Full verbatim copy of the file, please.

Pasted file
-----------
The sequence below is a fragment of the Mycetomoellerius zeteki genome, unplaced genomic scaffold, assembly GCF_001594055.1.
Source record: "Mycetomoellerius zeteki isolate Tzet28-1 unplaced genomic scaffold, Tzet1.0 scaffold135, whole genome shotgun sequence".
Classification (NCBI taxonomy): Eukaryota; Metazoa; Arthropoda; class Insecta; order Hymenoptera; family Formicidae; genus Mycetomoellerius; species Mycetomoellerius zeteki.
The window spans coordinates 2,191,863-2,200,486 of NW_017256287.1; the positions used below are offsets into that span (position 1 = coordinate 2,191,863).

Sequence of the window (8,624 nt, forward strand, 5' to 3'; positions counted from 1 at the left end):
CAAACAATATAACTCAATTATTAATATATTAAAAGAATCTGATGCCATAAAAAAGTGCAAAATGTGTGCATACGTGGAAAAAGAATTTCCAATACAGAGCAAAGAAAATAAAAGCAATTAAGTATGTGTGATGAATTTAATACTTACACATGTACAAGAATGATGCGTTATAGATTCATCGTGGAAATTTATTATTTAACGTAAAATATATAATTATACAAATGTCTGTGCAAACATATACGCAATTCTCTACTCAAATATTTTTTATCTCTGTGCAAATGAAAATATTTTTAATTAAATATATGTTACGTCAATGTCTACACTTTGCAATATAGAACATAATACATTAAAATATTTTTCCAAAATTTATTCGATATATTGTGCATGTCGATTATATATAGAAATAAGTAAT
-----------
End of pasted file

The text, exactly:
The sequence below is a fragment of the Mycetomoellerius zeteki genome, unplaced genomic scaffold, assembly GCF_001594055.1.
Source record: "Mycetomoellerius zeteki isolate Tzet28-1 unplaced genomic scaffold, Tzet1.0 scaffold135, whole genome shotgun sequence".
Classification (NCBI taxonomy): Eukaryota; Metazoa; Arthropoda; class Insecta; order Hymenoptera; family Formicidae; genus Mycetomoellerius; species Mycetomoellerius zeteki.
The window spans coordinates 2,191,863-2,200,486 of NW_017256287.1; the positions used below are offsets into that span (position 1 = coordinate 2,191,863).

Sequence of the window (8,624 nt, forward strand, 5' to 3'; positions counted from 1 at the left end):
CAAACAATATAACTCAATTATTAATATATTAAAAGAATCTGATGCCATAAAAAAGTGCAAAATGTGTGCATACGTGGAAAAAGAATTTCCAATACAGAGCAAAGAAAATAAAAGCAATTAAGTATGTGTGATGAATTTAATACTTACACATGTACAAGAATGATGCGTTATAGATTCATCGTGGAAATTTATTATTTAACGTAAAATATATAATTATACAAATGTCTGTGCAAACATATACGCAATTCTCTACTCAAATATTTTTTATCTCTGTGCAAATGAAAATATTTTTAATTAAATATATGTTACGTCAATGTCTACACTTTGCAATATAGAACATAATACATTAAAATATTTTTCCAAAATTTATTCGATATATTGTGCATGTCGATTATATATAGAAATAAGTAAT